Winners of newSustaining Grants Program announced
Cummings Foundation last week awarded a total of $2.5 million through its brand new Sustaining Grants program to five local nonprofits: CommonWealth Kitchen (Dorchester), Generations Incorporated (Boston), Girls Incorporated of Greater Lowell, Lawrence CommunityWorks, and UTEC (formerly United Teen Equality Center, in Lowell).
Representatives of the winning organizations learned of their major grant awards during a May 3 reception at Strega Prime restaurant, at Woburn’s TradeCenter 128 campus. The Foundation invited them under the pretext of offering finalists for the grants one last opportunity to make pitches for their nonprofits. The evening quickly turned celebratory, however, when Cummings Foundation founder Bill Cummingsmade a surprise announcement that all five of the organizations in attendance had already been selected as the winners.
“It was the best shock I’ve ever had in my life,” said Mary Gunn, executive director ofGenerations Incorporated. “I was thinking,‘I can’t cry here in front of all these people.’ But I could see them misting up as well.”
Generations Incorporated is a literacy program that pairs volunteers over the age of 50 with children in kindergarten through grade3. It will use the funding to recruit, train, and support new volunteers to serve an additional 200 children per year.
“I’m tickled to death to think about serving more kids,” said Gunn. “In 40 years of working in nonprofits, I’venever heard of a sustaining grant like this. It’s just an incredible honor.”
The intimate gathering of about 30 peopleincludedthree representatives of each nonprofit, as well as Cummings Foundation staff, volunteers, and trustees.
The Sustaining Grants program builds on Cummings Foundation’s “$100K for 100” program. First offered in 2012, $100K for 100 annually awards multi-year grants of $100,000 each to 100 nonprofits that are based in and serve Middlesex, Essex, and Suffolk counties.
Grant recipients that received their final $100K for 100 grant disbursements in 2016 were automatically considered for the newfundingopportunity. Sustaining Grants winners will receive $50,000 annuallyfor up to 10 additional years.
“This is such an enormous validation of the work we do,” said Jen Faigel, executive director of CommonWealth Kitchen, Boston’s only nonprofit food business incubator. “For someone to have enough confidence, trust, and faith in us to invest in us long-term – that’s really unusual in the nonprofit sector.”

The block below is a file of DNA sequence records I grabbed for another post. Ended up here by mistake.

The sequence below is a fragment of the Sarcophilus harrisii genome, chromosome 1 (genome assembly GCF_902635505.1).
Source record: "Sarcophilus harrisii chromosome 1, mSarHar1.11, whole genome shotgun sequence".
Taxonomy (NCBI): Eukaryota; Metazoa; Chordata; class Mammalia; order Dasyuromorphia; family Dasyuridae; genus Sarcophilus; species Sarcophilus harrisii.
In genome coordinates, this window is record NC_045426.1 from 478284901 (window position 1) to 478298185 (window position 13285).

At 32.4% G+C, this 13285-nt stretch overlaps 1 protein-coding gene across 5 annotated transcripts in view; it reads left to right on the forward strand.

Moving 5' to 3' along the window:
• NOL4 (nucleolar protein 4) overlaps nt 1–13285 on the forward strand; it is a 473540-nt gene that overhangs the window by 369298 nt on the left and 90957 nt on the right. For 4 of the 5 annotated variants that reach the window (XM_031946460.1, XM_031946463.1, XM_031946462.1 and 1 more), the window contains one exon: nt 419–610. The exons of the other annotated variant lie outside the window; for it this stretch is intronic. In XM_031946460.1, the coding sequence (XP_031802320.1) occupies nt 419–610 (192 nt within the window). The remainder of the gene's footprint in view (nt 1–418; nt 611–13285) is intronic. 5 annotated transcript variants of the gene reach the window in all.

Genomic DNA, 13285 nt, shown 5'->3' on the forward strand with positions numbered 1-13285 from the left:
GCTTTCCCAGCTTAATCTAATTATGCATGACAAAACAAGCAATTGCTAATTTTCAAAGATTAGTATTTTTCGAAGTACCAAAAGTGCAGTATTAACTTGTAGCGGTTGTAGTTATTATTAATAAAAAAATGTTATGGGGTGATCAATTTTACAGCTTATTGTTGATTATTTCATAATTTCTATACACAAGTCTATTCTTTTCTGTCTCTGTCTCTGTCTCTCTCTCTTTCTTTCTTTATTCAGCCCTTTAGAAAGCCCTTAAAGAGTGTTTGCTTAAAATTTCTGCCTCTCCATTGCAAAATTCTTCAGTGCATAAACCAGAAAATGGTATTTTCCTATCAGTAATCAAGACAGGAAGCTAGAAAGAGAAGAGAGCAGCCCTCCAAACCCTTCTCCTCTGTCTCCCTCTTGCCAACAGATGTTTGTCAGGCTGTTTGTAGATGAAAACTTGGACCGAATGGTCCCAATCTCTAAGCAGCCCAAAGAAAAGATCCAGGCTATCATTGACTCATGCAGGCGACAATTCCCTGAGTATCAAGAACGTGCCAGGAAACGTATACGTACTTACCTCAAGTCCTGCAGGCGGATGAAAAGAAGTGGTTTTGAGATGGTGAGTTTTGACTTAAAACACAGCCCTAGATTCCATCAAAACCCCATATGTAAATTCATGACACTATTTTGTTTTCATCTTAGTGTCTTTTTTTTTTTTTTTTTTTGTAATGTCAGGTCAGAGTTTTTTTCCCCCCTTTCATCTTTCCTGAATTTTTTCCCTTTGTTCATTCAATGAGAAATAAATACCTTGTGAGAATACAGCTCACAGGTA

CommonWealth Kitchen will use the grant to provide additional support and training to the early stage companies operating out of its shared kitchen.
“This kind of resource is a real game-changer for an organization like ours,” said Faigel.“It’s the kind of support that instills confidence in other funders. It’s hard to comprehend how this will accelerate us to next level.”
“The Sustaining Grants program allows the Foundation to recognize and support organizations that have been deemed to be providing exemplary services to local communities,” said Joyce Vyriotes, associate director of Cummings Foundation. “It will also serve to increase other nonprofits’ chances of winning $100K for 100 grants, as the Sustaining Grants recipients will be removed from consideration for the $100K for 100 program for the duration of their new awards.”
This year’s $100K for 100 program drew a record number of applicants – 549. The 100 winners will be announced next month.
The Sustaining Grants selection process was not application-based; rather, a volunteer committee researched each organization and conducted phone interviews and site visits. The Foundation has involved an increasing number of volunteers in its grant decisions in recent years, according to Vyriotes.
“This year alone, more than 40 community and business leaders are serving on our various grant selection committees,” said Vyriotes. “The Foundation greatly benefits from their diverse backgrounds and perspectives, and they’ve enjoyed learning about the many amazing nonprofits that are working on behalf of local communities.”
Eighty-nine organizations were considered for the five Sustaining Grants. Descriptions of the programs to be funded at the winning organizations are available at cummingsfoundation.org/sustaining-grants. Ten new Sustaining Grants winners will be selected in 2018.
Cummings Foundation has awarded more than $160 million to date in Greater Boston alone. It aims to give back in the areas where it owns commercial buildings, all of which are managedon a pro bono basis by its affiliate, Cummings Properties. Founded in 1970 by Bill Cummings of Winchester, the Woburn-based commercial real estate firm leases and manages more than 10 million square feet of space, the majority of which exclusively benefits the Foundation.
About Cummings Foundation
Woburn-based Cummings Foundation, Inc. was established in 1986 by Joyce and Bill Cummings. With assets exceeding $1.4 billion, it is one of the largest foundations in New England. The Foundation directly operates its own charitable subsidiaries, including New Horizons retirement communities in Marlborough and Woburn. Its largest commitments to date include $50 million to Cummings School of Veterinary Medicine at Tufts University and $15 million to Partners In Health, in Boston. Additional information is available at www.CummingsFoundation.org.